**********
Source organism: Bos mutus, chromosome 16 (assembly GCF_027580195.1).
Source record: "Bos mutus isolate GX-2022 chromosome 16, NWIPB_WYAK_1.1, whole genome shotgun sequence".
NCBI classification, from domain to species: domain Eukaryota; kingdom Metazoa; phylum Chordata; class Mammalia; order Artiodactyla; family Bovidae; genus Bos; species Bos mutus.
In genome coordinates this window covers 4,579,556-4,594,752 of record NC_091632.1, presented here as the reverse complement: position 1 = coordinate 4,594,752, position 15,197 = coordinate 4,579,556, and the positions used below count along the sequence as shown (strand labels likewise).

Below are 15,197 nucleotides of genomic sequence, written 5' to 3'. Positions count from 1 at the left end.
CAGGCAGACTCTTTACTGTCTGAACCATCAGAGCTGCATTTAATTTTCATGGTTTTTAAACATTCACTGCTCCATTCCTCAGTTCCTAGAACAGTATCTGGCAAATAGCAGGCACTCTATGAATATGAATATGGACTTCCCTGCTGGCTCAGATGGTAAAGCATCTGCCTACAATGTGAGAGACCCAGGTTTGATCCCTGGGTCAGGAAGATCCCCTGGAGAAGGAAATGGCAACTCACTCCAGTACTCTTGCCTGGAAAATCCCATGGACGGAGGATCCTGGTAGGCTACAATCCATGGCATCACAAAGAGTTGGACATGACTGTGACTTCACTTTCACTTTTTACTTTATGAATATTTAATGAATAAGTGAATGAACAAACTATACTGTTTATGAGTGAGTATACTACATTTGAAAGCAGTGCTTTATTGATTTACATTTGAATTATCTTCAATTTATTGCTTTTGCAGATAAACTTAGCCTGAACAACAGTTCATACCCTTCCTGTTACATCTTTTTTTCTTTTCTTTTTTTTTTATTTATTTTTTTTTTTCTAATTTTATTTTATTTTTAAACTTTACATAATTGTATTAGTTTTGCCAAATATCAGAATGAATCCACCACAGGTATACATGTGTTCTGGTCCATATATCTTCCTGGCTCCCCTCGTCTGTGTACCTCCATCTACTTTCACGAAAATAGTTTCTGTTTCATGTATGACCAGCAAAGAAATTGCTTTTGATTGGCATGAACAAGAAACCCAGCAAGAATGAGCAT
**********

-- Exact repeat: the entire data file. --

Source organism: Bos mutus, chromosome 16 (assembly GCF_027580195.1).
Source record: "Bos mutus isolate GX-2022 chromosome 16, NWIPB_WYAK_1.1, whole genome shotgun sequence".
NCBI classification, from domain to species: domain Eukaryota; kingdom Metazoa; phylum Chordata; class Mammalia; order Artiodactyla; family Bovidae; genus Bos; species Bos mutus.
In genome coordinates this window covers 4,579,556-4,594,752 of record NC_091632.1, presented here as the reverse complement: position 1 = coordinate 4,594,752, position 15,197 = coordinate 4,579,556, and the positions used below count along the sequence as shown (strand labels likewise).

Below are 15,197 nucleotides of genomic sequence, written 5' to 3'. Positions count from 1 at the left end.
CAGGCAGACTCTTTACTGTCTGAACCATCAGAGCTGCATTTAATTTTCATGGTTTTTAAACATTCACTGCTCCATTCCTCAGTTCCTAGAACAGTATCTGGCAAATAGCAGGCACTCTATGAATATGAATATGGACTTCCCTGCTGGCTCAGATGGTAAAGCATCTGCCTACAATGTGAGAGACCCAGGTTTGATCCCTGGGTCAGGAAGATCCCCTGGAGAAGGAAATGGCAACTCACTCCAGTACTCTTGCCTGGAAAATCCCATGGACGGAGGATCCTGGTAGGCTACAATCCATGGCATCACAAAGAGTTGGACATGACTGTGACTTCACTTTCACTTTTTACTTTATGAATATTTAATGAATAAGTGAATGAACAAACTATACTGTTTATGAGTGAGTATACTACATTTGAAAGCAGTGCTTTATTGATTTACATTTGAATTATCTTCAATTTATTGCTTTTGCAGATAAACTTAGCCTGAACAACAGTTCATACCCTTCCTGTTACATCTTTTTTTCTTTTCTTTTTTTTTTATTTATTTTTTTTTTTCTAATTTTATTTTATTTTTAAACTTTACATAATTGTATTAGTTTTGCCAAATATCAGAATGAATCCACCACAGGTATACATGTGTTCTGGTCCATATATCTTCCTGGCTCCCCTCGTCTGTGTACCTCCATCTACTTTCACGAAAATAGTTTCTGTTTCATGTATGACCAGCAAAGAAATTGCTTTTGATTGGCATGAACAAGAAACCCAGCAAGAATGAGCAT